Regularly examining your little one’s eyes is essential for detecting vision problems early. But how often should your child see an optometrist? Recommended eye exam schedules depend on your child’s age, risk factors, and vision needs.
The American Optometric Association recommends an initial comprehensive eye assessment between 6-12 months old. This first exam checks for eye alignment, focusing skills, and overall eye health. It establishes a baseline against which to compare future exams. Young children’s vision is quickly developing and requires frequent monitoring.
Watch for possible vision issues, like eyes crossing. Also, look out for excessive blinking and poor eye contact. Consult an optometrist immediately if any concerns arise. Your pediatrician can also refer your child for an eye exam at any age if they suspect vision problems.
Eye care professionals recommend an eye exam for preschool-age children. At this visit, your pediatric eye doctor will do the following:
Evaluate your child’s eyesight, acuity, and focus.
Check eye alignment for signs of lazy eye (amblyopia).
Assess eye coordination and movement.
Test eye health inside and out.
Screen color perception and depth perception.
Determine if glasses or vision therapy are necessary.
Good vision is crucial for learning and development during the preschool years. So, it is essential to catch any issues early through regular exams.
School-aged children should have an eye exam at the start of every school year. Their vision needs increase dramatically due to schoolwork demands. Between exams, watch for signs of possible vision impairment. These include squinting, rubbing eyes, or headaches during schoolwork, and avoiding reading and close activities.
Others include poor performance in school, trouble seeing the board, and falling behind grade-level expectations. Schedule an appointment with an optometrist whenever vision concerns arise with schoolwork.
Besides regular eye exams, certain situations call for scheduling an eye appointment immediately. See an optometrist promptly if your child has any of the following:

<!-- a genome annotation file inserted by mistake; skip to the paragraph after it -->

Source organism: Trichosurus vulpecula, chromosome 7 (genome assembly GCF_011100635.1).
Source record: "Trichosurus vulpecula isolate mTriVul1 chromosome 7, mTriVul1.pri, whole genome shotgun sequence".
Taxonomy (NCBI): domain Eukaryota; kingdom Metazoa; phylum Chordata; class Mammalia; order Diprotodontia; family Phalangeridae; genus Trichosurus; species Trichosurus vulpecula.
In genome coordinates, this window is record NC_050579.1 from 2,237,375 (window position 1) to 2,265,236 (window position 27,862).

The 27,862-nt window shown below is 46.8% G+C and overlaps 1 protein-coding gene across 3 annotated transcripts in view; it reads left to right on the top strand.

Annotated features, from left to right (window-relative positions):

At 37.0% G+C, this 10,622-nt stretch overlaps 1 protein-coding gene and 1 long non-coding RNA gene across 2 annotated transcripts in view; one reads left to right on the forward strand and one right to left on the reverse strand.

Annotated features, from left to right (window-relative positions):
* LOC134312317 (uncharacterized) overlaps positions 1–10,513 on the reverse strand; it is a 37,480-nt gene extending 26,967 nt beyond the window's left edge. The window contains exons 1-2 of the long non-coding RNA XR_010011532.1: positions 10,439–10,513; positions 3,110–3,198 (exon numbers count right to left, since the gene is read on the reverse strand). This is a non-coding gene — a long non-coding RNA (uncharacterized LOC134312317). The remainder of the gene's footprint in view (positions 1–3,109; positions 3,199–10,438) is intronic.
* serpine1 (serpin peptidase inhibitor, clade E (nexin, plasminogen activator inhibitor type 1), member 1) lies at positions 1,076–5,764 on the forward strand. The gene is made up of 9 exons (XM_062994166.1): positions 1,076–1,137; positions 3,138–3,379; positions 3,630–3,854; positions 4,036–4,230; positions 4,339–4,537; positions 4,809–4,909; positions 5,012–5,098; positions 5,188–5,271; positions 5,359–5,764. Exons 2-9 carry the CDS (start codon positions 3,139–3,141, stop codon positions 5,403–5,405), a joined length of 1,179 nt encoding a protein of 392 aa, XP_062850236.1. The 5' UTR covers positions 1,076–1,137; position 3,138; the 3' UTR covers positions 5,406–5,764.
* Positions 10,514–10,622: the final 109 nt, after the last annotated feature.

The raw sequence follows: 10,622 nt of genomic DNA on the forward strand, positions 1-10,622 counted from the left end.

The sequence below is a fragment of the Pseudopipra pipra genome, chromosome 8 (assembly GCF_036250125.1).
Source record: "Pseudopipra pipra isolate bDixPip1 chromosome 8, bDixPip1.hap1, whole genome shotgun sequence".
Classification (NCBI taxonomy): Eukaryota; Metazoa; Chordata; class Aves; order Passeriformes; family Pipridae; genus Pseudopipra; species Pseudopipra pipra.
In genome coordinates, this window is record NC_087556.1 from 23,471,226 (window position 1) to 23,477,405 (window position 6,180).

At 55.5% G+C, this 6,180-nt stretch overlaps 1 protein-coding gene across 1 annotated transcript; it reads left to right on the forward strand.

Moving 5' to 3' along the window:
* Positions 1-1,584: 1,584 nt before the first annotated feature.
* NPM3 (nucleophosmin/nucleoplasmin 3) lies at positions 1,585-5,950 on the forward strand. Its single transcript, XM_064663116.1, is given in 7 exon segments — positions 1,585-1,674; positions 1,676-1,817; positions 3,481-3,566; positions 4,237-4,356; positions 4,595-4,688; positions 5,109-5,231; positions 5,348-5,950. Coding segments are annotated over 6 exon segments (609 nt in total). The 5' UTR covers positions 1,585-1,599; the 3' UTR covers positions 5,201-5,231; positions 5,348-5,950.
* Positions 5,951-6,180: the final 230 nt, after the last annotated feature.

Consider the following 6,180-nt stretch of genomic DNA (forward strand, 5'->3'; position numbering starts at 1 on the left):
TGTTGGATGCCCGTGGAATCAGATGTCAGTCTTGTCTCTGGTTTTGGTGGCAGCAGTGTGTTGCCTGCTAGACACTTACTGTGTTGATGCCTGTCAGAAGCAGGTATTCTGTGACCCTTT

Red flags in infants include eyes frequently crossing or wandering, white spots in the pupil, poor eye contact, and chronic tearing or eye drainage.
Vision complaints from a school-aged child.
Injury involving the eyes or head.
A family history of eye disorders.
Two types of eye doctors perform exams on babies, children, and teens. Pediatric ophthalmologists are medical doctors who treat complex pediatric eye diseases and perform surgery. Optometrists offer routine children’s eye exams to screen vision, prescribe glasses, and handle basic vision care needs. Look for an optometrist experienced in pediatric care when selecting an eye doctor for your youngster.
Infants should undergo an initial eye assessment between 6-12 months old. Annual exams are advisable, beginning at age two. School-age children should have a vision screening each year before starting school. If there are any vision complaints or eye injuries, it is essential to see an eye doctor promptly.
Pediatric eye exams play a vital role in ensuring healthy vision development. Regular eye exams enable the early detection and treatment of potential eye disorders. Good vision improves school performance and enhances the overall quality of life.
Protect your child’s eyesight by scheduling routine, comprehensive eye exams. Follow your eye doctor’s advice on needed treatment, glasses, or contacts. Addressing vision problems early gives your child the best chance for normal vision.
For more on pediatric eye exams, visit Dry Eye Center of Alabama & Family Eye Care at our office in Homewood, Alabama. Call (205) 490-2322 to schedule an appointment today.